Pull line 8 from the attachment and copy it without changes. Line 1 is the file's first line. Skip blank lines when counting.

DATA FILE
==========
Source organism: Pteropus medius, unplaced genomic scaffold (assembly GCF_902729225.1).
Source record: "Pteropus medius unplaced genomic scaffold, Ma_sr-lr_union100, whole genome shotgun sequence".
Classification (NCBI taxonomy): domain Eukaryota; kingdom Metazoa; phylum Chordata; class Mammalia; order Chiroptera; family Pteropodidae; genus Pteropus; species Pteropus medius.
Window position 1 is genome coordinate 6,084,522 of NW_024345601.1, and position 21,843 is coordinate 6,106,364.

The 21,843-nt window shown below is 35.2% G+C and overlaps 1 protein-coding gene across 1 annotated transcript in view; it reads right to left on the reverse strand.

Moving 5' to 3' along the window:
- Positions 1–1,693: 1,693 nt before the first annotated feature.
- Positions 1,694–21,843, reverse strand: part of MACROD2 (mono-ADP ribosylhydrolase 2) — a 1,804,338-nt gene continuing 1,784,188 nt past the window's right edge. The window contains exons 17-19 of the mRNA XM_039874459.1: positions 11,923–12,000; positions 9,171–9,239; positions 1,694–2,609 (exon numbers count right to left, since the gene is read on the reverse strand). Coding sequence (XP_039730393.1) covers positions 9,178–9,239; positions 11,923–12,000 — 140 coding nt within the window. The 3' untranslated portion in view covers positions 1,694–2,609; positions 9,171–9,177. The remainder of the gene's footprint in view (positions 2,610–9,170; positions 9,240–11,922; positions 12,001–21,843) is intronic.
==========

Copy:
- Positions 1,694–21,843, reverse strand: part of MACROD2 (mono-ADP ribosylhydrolase 2) — a 1,804,338-nt gene continuing 1,784,188 nt past the window's right edge. The window contains exons 17-19 of the mRNA XM_039874459.1: positions 11,923–12,000; positions 9,171–9,239; positions 1,694–2,609 (exon numbers count right to left, since the gene is read on the reverse strand). Coding sequence (XP_039730393.1) covers positions 9,178–9,239; positions 11,923–12,000 — 140 coding nt within the window. The 3' untranslated portion in view covers positions 1,694–2,609; positions 9,171–9,177. The remainder of the gene's footprint in view (positions 2,610–9,170; positions 9,240–11,922; positions 12,001–21,843) is intronic.